A parent recommended this book to me and from the moment I picked it up I couldn't put it down. Written from different perspectives there are some important themes and issues this book raises and a call to social action - perfect for Bookapedia!  Published in 2012,  R.J. Palacio’s first novel ‘Wonder’ is about ten year old August who was born with rare facial deformities that have caused his life to be anything but ordinary...and ordinary is what he wishes for more than anything.  Auggie feels ordinary on the inside, but he is constantly reminded of his flaws by how people respond when they see him. August displays remarkable understanding toward those who make him feel like a monster and he shows us the bravery it takes to face the world. One cannot help but want to be a better person after reading this book. This is a story that will touch the heart of every reader - I am sure you will enjoy reading it too.  It is a 'must-read' for 2014. 

This year Bookapedia is being run as part of the students' classroom reading programme and they have identified personal reading goals from their school report's next learning steps in reading. Bookapedia students are typically challenged to make connections text-text and beyond to their own lives; analysing the authors message and style. This term I will also be working with these students as part of their in-class writing programme. We will be exploring the author's approach of perspective to connect with the reader, as well as the symbolism and precepts that are explored across the book.

The BookTalsies will be finding out the history of their Book Club name by exploring the novel  'Frindle' by Andrew Clements. As part of their classroom writing and reading programme we will be having fun with words. Looking at why authors choose the words they do to create impact and exploring the origins and connections between words to help meet their personal reading goals of developing vocab and building a range of strategies to make connections beyond the text. Frindle is about Nick, a challenging student and Mrs Granger his English teacher.  
 “Everyone knows that Mrs. Granger, the language arts teacher, has X-ray vision, and nobody gets away with anything in her classroom. To make matters worse, she's also a fanatic about the dictionary, which is hopelessly boring to Nick. But when Nick learns an interesting tidbit about words and where they come from, it inspires his greatest plan yet: to invent a new word. From now on, a pen is no longer a pen -- it's a frindle.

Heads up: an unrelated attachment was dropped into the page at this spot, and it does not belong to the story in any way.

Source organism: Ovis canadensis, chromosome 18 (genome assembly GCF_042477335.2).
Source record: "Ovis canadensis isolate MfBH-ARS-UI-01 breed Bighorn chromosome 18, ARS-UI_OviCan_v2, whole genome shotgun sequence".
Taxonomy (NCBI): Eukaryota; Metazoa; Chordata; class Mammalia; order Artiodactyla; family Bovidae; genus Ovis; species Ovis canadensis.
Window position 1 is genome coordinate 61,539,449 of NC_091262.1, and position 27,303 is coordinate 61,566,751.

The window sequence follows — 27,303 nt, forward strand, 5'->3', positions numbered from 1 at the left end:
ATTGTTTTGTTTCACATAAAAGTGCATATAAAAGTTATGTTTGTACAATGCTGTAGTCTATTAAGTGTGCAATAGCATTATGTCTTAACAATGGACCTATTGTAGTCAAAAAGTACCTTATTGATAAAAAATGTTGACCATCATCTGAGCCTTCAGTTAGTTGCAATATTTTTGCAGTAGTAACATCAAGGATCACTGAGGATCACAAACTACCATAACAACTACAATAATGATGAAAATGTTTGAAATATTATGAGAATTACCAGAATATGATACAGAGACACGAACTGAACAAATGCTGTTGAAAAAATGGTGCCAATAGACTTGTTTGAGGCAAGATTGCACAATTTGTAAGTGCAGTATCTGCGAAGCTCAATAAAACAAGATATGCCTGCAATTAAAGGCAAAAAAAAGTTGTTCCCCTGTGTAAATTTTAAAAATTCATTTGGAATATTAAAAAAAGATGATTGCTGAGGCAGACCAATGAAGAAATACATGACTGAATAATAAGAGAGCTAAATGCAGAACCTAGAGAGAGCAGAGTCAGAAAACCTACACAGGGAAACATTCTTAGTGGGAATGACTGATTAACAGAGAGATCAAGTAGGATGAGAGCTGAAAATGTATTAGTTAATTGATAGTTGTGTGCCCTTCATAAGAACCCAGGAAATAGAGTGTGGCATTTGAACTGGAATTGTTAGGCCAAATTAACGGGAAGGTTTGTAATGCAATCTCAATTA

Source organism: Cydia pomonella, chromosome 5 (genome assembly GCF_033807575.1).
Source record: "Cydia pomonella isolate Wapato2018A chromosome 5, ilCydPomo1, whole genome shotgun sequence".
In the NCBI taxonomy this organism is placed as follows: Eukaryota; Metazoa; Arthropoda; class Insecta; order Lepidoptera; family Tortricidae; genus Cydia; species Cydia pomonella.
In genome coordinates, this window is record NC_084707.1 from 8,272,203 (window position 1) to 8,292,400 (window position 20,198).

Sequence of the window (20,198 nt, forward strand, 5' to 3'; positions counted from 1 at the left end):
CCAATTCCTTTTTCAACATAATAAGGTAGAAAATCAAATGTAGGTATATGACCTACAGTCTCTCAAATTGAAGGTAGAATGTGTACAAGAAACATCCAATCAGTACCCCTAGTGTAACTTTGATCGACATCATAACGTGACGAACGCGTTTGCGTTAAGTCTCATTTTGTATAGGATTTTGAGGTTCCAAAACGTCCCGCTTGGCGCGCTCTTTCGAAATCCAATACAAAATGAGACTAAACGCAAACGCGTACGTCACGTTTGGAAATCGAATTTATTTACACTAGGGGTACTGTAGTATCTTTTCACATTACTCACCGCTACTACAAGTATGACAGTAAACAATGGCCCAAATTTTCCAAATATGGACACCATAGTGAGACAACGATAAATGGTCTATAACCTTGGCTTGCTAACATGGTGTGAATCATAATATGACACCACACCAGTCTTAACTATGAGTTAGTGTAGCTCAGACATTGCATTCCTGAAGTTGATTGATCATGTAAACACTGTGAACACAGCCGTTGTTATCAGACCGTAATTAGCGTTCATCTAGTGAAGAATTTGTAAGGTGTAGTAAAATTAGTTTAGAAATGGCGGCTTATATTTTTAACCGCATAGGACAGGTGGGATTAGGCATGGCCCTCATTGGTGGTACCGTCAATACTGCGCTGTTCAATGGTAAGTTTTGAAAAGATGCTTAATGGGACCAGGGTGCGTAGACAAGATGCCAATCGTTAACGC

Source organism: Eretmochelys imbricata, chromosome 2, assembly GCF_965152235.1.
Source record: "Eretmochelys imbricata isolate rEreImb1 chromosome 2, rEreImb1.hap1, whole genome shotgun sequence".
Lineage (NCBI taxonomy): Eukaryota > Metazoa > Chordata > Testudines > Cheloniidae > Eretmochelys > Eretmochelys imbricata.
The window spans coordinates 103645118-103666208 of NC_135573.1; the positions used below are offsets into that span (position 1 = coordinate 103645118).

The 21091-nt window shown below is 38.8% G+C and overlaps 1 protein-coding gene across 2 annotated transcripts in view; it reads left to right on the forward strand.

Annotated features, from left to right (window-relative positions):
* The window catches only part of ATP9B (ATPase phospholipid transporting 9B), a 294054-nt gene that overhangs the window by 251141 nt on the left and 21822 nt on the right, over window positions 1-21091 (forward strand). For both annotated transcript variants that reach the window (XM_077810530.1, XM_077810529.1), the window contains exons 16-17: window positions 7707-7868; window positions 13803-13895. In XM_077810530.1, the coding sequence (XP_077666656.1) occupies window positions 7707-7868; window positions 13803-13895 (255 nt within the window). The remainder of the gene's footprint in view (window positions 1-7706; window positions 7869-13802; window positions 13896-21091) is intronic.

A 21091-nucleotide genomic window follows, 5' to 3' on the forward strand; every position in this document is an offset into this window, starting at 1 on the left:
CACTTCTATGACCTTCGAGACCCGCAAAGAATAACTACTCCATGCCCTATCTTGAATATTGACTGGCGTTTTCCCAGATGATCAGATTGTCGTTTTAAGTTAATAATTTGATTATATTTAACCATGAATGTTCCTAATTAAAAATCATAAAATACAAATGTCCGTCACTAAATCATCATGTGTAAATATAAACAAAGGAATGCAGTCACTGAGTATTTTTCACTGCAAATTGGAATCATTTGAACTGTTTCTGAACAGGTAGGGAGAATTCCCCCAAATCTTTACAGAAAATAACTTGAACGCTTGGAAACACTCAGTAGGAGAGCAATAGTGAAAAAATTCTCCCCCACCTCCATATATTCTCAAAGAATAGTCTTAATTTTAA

It doesn't take long for frindle to take root, and soon the excitement spreads well beyond his school and town. His parents and Mrs. Granger would like Nick to put an end to all this nonsense. But frindle doesn't belong to Nick anymore. All he can do now is sit back and watch what happens.”  
Bookapedia and Book Talsie student blog's are amongst those on the left. Click through to see what they have been learning, and the connections they have made toward their personal reading goal this term. They welcome feedback and comments!

    Imagine...expect the unexpected!

This has been the catch phrase for both Bookapedia (year 5-6) and BookTalsies (year 3-4) in term 3. After exploring Norman Messenger's new book 'The Land of Neverbelieve' we decided to launch the book to our Library Hub in style.  As passionate readers, we want other students in our school to see books the way we do: as opportunities to escape into adventures, fantasies and facts only limited by our imaginations.

Book Talsies are writing their own short stories morphing two well-known book characters into one. Ever wondered how Scaredy solves mysteries? Or what kinds of magical confectionery Willy Potter might dream up? Keep watching this space as there are some amazing stories coming soon....

Bookapedia split into skills groups and worked on transforming the Hub to encourage students to try new genres. The adventure section is now enclosed in its own cave hiding an adventure map to keep any explorer busy. The horror section is closely guarded by an enormous spider who ‘gobbles horror books for breakfast’ while Harry Potter, Percy Jackson and Santa Claus are fending off a ferocious dragon in the fantasy section.

We loved the trees on Norman Messenger’s Island of Neverbelieve so much we just had to recreate them in our Hub! Now we have our very own knot tree, that rather than tying knots in itself to remember, it ties knots in itself to hold new books coming into our library. Our very own brick tree  is going to be used to recommend great books to others. Here are some photos:

But to get those books off the shelf, we first had to get people in the door. So an enthusiastic team set about transforming the entrance to our hub with a story mountain framing the door. Check out some pictures of our hard work below.

It has been a busy term and we couldn't have done it without the help of our Librarian, Rebecca, and parent, Miriam. Thank you so much for your time, enthusiasm and amazing talents! Bookapedia met as a group at the end of term and reflected on our purpose and products. Here are some of the comments that arose: 

I keep picking projects that are too big.
It cuts through boring stuff in my other class.
Books are like a secret world. They are like a rocket to take you to that secret world.
Separating us into groups was good because you get to work with some people not everyone.
We have been successful because we have been making different stuff in a different way
It has been sparking imaginations

Have you opened a good book lately?